Two years into dating my now-husband, I had a seizure. Garin and I were eating dinner and watching TV in our cozy, one-bedroom apartment in Brooklyn when it happened. I don’t remember anything about the seizure itself, but Garin describes it as grotesque and terrifying.
I’d felt “off” all day. And as I walked home that evening from one of my side jobs after a full day of work in an office, I recall feeling like I could just lay down in the snow and die; I felt so exhausted. I also had a splitting headache, but that wasn’t so unusual.
He rode with me in an ambulance to Bellevue Hospital, where medics asked me basic questions I couldn’t answer. I didn’t know what year it was or my own last name. Eventually, they asked me who the president was and with great relief, I exclaimed “OBAMA!” They all laughed.
Soon after that seizure, I was scheduled for surgery to remove a tumbleweed of blood vessels the size of a golf ball from the right side of my brain. Before that happened, though, I proposed to Garin on his birthday with a shiny Leatherman, encrusted with a small wing I found in a charm shop. I called it his “engagement wing.”
We had been friends for years before transitioning to a make-out relationship, and I honestly can’t believe I made it as long as I did before proposing. Sure, timing is everything, but this is a man you set your clocks for.
A year later, we got married and—like all couples—received our fair share of advice, both solicited and not. One refrain we heard a lot was “Marriage is hard. Just keep working at it.” We heard this from those who had weathered decades of marriage, and most emphatically from those who had divorced. As products of divorced parents ourselves, we drank up these words, nodding gravely and gratefully; scared to curse our union by considering marriage could be any other way.
At the risk of tempting the most colossal jinx of my life, I’d now like to offer an alternative to this advice, rooted in four years of trauma, heartbreak, and radical change: Marriage is not always what’s hard. Life is hard. Marry someone who will go to war with you.
Become a subscriber
Press freedoms are under attack now, more than ever.
A year into marriage, we decided to have a baby (ah, the naïveté!). Our first attempt resulted in a devastating miscarriage at 10 weeks. We knew miscarriages were common, but that knowledge does not help in the moments after your OB solemnly tells you there is no heartbeat.
Soon I was pregnant again. Early indicators were good. We found out we were having a boy and the prospect of bringing home a miniature Garin began to form in my mind: a deeply funny, blue-eyed tinkerer, who stops to move sidewalk debris he deems unsafe to his fellow pedestrians. I tease him for being such a concerned citizen, but I also love it. I hoped our little boy would be the same.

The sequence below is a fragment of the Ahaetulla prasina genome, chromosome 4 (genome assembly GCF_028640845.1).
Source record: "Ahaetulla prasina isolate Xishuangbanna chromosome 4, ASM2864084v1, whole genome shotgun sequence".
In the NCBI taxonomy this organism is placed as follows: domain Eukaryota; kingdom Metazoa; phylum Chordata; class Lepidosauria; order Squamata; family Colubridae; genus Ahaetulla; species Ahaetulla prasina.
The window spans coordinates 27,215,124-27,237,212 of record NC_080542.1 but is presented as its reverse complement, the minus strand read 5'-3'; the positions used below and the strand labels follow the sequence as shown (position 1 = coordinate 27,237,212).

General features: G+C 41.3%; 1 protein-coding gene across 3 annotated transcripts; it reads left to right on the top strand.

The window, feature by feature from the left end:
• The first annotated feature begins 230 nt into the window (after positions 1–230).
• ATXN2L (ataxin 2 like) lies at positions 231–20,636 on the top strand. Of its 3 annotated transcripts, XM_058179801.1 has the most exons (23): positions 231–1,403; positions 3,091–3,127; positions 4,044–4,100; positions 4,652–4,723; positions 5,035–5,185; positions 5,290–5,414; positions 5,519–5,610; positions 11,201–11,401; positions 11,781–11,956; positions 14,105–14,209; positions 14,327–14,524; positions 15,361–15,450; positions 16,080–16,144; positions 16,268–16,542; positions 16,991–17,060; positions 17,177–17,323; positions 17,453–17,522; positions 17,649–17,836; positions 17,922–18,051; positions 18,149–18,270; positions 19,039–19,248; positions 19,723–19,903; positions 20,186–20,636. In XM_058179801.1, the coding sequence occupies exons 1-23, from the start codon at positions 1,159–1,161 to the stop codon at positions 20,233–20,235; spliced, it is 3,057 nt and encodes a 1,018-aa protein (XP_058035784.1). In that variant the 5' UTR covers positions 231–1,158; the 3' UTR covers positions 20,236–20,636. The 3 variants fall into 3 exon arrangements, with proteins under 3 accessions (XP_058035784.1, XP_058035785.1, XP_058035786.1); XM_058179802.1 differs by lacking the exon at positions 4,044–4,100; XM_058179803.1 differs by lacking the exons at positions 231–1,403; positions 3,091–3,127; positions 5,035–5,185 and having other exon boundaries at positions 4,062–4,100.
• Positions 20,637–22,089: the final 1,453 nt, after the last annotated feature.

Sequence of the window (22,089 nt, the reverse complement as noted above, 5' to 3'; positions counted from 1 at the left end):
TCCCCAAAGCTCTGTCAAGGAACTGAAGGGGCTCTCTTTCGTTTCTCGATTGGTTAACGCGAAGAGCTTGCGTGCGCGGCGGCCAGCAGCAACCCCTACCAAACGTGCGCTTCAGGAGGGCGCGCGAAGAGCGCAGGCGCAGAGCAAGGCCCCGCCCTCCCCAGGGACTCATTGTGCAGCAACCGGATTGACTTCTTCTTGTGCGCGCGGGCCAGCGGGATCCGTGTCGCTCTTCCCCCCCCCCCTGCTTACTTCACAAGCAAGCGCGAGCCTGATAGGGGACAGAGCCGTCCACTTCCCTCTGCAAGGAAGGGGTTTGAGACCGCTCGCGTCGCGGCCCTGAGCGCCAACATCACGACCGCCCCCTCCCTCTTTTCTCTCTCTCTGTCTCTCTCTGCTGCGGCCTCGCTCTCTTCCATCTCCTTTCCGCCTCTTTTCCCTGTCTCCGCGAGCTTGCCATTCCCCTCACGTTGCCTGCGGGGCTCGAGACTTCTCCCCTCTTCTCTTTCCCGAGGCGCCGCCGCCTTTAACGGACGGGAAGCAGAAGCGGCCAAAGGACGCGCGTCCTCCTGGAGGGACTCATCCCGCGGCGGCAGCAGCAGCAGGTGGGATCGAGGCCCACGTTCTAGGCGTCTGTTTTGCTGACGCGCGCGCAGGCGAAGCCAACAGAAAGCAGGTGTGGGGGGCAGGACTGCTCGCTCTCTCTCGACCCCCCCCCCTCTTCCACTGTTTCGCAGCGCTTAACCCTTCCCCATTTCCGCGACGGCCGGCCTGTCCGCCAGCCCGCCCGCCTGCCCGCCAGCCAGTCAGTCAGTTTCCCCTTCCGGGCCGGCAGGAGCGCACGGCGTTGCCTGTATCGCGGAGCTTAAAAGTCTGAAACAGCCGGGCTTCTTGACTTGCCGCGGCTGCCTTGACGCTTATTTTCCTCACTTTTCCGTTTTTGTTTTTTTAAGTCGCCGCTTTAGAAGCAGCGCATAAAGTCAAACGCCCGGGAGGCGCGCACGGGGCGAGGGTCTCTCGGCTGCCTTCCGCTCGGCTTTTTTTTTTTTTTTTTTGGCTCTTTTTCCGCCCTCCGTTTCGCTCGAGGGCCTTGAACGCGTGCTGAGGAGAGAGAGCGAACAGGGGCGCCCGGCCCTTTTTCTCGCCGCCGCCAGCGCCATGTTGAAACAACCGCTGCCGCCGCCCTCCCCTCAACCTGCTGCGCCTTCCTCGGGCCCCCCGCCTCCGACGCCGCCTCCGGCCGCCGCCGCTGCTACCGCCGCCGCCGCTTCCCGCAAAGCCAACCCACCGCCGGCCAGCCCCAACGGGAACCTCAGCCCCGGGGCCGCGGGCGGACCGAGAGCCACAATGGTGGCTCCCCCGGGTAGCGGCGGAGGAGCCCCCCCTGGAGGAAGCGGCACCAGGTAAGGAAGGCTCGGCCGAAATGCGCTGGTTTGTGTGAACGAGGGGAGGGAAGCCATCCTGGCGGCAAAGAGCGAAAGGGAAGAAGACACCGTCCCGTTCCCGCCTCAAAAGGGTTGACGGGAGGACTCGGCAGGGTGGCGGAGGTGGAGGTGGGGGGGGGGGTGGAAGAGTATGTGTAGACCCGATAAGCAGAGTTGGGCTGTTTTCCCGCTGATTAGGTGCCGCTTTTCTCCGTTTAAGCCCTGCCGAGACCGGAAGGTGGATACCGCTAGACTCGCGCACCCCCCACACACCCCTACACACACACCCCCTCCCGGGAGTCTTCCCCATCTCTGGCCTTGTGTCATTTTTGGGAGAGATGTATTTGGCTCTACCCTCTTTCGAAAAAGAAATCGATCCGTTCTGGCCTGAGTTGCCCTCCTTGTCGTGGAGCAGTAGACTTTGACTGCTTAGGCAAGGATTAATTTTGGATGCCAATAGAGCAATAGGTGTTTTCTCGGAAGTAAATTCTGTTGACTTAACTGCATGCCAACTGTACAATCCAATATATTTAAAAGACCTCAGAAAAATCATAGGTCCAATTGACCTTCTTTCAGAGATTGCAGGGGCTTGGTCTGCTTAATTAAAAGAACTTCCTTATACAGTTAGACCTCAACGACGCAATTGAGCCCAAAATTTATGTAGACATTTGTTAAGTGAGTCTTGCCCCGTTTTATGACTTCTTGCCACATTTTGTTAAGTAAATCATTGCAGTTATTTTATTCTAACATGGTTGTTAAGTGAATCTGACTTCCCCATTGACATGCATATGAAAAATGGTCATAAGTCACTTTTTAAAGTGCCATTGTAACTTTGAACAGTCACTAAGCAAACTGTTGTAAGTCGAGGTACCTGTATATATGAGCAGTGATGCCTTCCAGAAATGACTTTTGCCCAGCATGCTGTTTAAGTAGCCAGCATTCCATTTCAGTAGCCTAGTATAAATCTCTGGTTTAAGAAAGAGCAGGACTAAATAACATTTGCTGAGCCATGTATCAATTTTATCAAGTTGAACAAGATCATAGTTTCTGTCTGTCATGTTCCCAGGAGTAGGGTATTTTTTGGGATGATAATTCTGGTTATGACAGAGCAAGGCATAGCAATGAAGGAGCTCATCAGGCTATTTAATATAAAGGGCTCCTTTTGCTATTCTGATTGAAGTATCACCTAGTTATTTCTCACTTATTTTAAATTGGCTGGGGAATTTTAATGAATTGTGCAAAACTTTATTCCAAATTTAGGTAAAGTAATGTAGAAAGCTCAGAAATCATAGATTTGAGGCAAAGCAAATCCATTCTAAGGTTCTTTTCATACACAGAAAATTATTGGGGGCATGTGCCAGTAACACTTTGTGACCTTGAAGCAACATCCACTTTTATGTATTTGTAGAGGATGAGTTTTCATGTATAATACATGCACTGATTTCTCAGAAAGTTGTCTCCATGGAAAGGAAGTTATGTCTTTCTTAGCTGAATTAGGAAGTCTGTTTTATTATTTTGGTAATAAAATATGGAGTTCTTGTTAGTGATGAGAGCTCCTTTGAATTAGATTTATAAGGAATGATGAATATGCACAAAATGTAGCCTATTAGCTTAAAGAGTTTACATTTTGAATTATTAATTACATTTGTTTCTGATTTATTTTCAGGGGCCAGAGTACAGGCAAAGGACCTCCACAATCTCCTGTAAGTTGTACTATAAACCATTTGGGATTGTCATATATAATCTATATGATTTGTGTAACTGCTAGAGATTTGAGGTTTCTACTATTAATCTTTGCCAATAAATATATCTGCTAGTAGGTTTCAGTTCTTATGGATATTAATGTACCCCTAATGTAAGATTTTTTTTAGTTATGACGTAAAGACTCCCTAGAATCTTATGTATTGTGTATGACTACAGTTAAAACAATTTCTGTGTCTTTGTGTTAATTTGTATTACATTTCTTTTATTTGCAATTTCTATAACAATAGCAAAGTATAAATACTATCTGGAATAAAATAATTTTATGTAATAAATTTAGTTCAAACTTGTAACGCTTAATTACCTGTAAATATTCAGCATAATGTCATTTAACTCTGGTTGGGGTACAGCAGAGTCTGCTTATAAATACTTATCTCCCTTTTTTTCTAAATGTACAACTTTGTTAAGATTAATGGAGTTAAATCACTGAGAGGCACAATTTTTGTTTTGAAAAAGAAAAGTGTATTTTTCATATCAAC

As the pregnancy progressed, we started to receive a series of bad news from our doctors. The baby’s feet were clubbed, which on its own was a treatable condition. We met with a pediatric orthopedic surgeon, so we could start preparing for what postnatal treatment might look like.
Then doctors noticed our baby’s hands were tightly clenched. They noted it as something to watch; we soldiered on.
The weeks stacked up and we started to notice his hands were always clenched. Doctors assured us that, as long as the baby continued to grow, it was very possible these rare anomalies were unrelated and, more importantly, treatable.
Then at 30 weeks, the optimism drained from our doctor’s voice. Until this point, our baby had been measuring on the small side of normal. Now his growth markers had fallen off a cliff. At the same time, I had developed dangerously high amniotic fluid levels. High fluid coupled with a total lack of growth indicated to our doctors that he was not swallowing. As our doctor explained this to us, putting the puzzle pieces of the past eight months together, he finally got to his point: “Swallowing is how the baby practices breathing on the outside. If he cannot swallow, he will not be able to breathe.”
I asked what would happen if we continued the pregnancy. He explained that, if I did not have a late miscarriage, our baby would live for a very short time before choking to death.
The next couple of weeks were a blur of shower sobbing and logistical planning. As I explained in a piece for Rewire, because of the law in New York, we would have to travel to Colorado to mercifully terminate our pregnancy.
Days after Mother’s Day, we got on a plane to fly thousands of miles away from our home and our doctors to spare our baby a painful death. At the airport, strangers congratulated us. They asked if we were having our first baby or wished me a Happy Mother’s Day. I did my best to smile and say “thank you,” blinking back tears. Walking away, Garin would squeeze my hand.
It struck me, not for the first time, the public nature of pregnancy. At no other time is it socially acceptable for strangers to remark on your body or ask personal questions spontaneously—unless you are a child.
That night in a Boulder hotel, I drank bourbon for my nerves, because it no longer mattered what I drank.
Once we were back home, our neighborhood became a battleground. We asked ourselves when it was that every single person in Brooklyn had a baby. We avoided our pregnant friends or friends with babies. We told ourselves it was to spare them our misery, but the truth is that it was just too hard. For weeks I went to work with my husband because I couldn’t bear to be alone. If his partners minded his sad wife sitting in the corner, they didn’t mention it.